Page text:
Modern Prophets Wear Suits

The LDS book Gospel Principles includes a chapter titled “Prophets of God.” In discussing what a prophet is, the book also considers the varied backgrounds from which a prophet may come. He might be young, old, educated, unschooled, a professional, or a laborer. Furthermore, the book points out,

“Ancient prophets wore tunics and carried staffs. Modern prophets wear suits and carry briefcases. What, then, identifies a true prophet?” (Gospel Principles [2009], 39)

This is a great question, one Christians are forever trying to get Mormons to think about, because Jesus warned us to beware of false prophets, even if they dress in wool ( Matthew 7:15).

The Bible often portrays Jesus as a Shepherd and His followers as sheep. When Jesus tells us in Matthew 7:15 that false prophets will come in sheep’s clothing, He’s telling us they will look like His followers: they will look like Christians. The apostle Paul also warned that false apostles and deceitful workers “disguise themselves” as apostles of Christ (2 Corinthians 11:13). Paul told Timothy: “But realize this, that in the last days…[there will be men] holding to a form of godliness” who do not belong to God (2 Timothy 3:1-5).

The Greek word translated “beware” in the Scripture actually means more than just “be careful.” It means “to turn one’s mind or attention to a thing by being on guard against it.” Therefore, Jesus is directing us to pay attention to what lies below the surface in order to guard against being deceived.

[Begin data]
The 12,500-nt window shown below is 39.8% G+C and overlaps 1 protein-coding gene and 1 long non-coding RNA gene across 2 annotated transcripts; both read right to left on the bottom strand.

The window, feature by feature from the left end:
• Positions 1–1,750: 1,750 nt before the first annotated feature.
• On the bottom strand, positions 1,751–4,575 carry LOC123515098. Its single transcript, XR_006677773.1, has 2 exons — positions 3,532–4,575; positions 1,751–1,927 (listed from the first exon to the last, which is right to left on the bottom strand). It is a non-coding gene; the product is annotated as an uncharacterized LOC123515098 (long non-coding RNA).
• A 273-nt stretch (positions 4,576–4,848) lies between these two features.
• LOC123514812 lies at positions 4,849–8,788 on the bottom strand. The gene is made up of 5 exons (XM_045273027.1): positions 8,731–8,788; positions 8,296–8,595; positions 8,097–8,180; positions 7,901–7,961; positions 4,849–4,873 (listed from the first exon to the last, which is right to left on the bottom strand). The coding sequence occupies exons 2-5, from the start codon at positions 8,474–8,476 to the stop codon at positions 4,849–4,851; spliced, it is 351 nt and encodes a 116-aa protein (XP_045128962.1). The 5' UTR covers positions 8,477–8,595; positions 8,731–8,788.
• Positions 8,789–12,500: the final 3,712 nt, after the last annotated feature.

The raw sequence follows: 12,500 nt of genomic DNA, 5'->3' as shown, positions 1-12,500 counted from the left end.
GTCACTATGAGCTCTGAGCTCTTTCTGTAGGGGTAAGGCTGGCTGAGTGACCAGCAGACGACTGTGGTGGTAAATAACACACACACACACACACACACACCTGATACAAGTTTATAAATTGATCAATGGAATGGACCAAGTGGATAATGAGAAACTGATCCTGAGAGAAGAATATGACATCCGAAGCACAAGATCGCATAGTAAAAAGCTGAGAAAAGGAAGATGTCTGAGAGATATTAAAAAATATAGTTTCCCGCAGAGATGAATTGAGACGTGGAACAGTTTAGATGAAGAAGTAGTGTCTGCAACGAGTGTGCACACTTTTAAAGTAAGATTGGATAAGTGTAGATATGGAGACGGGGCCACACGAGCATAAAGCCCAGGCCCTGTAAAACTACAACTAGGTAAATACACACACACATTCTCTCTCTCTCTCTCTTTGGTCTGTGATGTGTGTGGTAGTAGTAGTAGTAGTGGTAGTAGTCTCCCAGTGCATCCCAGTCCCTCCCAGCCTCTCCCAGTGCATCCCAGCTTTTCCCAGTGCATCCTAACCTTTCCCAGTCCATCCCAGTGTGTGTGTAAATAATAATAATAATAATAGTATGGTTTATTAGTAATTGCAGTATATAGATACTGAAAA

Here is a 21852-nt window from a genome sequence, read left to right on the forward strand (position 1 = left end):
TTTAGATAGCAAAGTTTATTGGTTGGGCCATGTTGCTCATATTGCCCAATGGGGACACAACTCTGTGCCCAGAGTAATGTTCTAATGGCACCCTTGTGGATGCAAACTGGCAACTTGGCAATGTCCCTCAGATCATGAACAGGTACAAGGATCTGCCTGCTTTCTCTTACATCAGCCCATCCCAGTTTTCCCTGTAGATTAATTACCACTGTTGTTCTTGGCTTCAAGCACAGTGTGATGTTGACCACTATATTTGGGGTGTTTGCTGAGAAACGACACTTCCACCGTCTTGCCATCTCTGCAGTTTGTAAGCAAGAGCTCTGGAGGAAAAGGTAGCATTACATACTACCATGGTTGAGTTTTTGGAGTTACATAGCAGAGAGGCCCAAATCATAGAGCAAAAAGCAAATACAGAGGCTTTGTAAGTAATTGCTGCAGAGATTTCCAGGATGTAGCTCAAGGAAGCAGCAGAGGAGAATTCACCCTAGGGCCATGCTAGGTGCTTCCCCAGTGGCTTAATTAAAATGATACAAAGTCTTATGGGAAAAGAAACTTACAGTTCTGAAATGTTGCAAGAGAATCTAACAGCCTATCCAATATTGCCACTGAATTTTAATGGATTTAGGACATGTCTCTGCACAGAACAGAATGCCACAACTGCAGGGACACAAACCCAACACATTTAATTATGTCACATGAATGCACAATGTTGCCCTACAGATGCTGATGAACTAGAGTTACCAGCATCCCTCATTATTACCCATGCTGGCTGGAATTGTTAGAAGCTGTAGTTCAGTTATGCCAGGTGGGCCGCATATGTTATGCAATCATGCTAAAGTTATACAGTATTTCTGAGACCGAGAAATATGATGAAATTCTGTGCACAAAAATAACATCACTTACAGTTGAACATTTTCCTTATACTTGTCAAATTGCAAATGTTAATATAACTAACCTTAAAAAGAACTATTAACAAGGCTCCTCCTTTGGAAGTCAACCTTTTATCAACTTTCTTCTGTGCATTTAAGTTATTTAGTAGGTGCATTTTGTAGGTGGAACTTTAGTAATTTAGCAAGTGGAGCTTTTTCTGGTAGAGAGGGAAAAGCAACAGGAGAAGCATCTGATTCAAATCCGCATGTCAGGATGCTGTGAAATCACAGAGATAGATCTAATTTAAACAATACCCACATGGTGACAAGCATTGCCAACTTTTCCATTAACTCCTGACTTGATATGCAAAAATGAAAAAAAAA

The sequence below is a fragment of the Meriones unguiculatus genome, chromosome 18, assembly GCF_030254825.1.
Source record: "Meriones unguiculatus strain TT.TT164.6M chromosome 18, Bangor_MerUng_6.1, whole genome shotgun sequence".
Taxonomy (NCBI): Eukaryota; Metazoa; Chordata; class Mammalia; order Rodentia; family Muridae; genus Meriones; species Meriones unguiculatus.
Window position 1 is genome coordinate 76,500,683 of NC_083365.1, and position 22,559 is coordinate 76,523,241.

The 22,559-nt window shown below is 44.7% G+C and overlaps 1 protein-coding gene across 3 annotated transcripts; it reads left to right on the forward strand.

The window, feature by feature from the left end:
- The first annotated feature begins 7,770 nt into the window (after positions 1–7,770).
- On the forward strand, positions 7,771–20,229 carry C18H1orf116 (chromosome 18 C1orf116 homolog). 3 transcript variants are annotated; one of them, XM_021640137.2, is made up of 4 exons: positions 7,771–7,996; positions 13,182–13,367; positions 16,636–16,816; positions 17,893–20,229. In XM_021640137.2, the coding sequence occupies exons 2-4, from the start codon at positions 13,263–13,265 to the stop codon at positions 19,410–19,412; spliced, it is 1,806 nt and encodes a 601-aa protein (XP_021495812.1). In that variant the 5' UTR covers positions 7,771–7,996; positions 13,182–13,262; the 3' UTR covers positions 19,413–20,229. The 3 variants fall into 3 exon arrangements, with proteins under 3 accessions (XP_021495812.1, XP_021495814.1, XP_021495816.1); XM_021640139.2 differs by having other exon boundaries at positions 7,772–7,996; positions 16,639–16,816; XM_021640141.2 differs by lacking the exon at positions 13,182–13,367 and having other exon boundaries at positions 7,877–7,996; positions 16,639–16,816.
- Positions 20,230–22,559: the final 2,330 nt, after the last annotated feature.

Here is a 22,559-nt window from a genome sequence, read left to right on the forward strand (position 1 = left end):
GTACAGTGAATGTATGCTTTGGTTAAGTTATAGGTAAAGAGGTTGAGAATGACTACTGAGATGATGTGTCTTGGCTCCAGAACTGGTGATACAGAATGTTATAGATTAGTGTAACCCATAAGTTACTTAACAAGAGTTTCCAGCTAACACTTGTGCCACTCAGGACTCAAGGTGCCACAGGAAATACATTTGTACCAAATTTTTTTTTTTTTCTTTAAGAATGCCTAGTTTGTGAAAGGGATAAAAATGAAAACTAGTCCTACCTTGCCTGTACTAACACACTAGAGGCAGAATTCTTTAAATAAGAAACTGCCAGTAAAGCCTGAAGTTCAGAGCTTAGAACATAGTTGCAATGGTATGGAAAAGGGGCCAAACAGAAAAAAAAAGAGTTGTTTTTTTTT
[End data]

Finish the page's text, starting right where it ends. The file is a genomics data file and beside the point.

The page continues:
False apostles, dressing up in fine clothes while presenting sweet demeanors, will pretend to be true apostles, maintaining a façade of godliness and good works. Nevertheless, Jesus said they are dangerous and will usher their followers down the broad way that leads to destruction.

So, whether dressed in suits and carrying briefcases, or wearing tunics and carrying staffs, we need to identify whether someone claiming to speak for God is–or is not–a true prophet.

Gospel Principles asks what identifies a true prophet and answers:

“A true prophet is always chosen by God and called through proper priesthood authority (see Articles of Faith 1:5).”

These points may be requirements for a Mormon prophet, but they are not identifiers that would allow someone to ascertain whether a person is a true prophet; for anyone can claim he’s been chosen by God, and anyone can claim he’s been called through an assumed “proper priesthood authority.”

The Bible provides a pretty good list of identifiers for false prophets. Christian apologists Norman L. Geisler and Ron Rhodes explain,

There are many tests for a false prophet…Put in question form, the tests are:

  1. Do they ever give false prophecies? Do 100 percent of their predictions of future events come true? (Deut. 18:21-22)
  2. Do they contact departed spirits? (Deut. 18:11)
  3. Do they use means of divination? (Deut. 18:11)
  4. Do they involve mediums or witches? (Deut. 18:1)
  5. Do they follow false gods or idols? (Exod. 20:3-4; Deut. 13:1-3)
  6. Do they deny the deity of Jesus Christ? (Col. 2:8-9)
  7. Do they deny the humanity of Jesus Christ? (1 John 4:1-2)
  8. Do their prophecies shift the focus off Jesus Christ? (Rev. 19:10)
  9. Do they advocate abstaining from certain foods and meats for spiritual reasons? (1 Tim. 4:3-4)
  10. Do they deprecate or deny the need for marriage? (1 Tim. 4:3)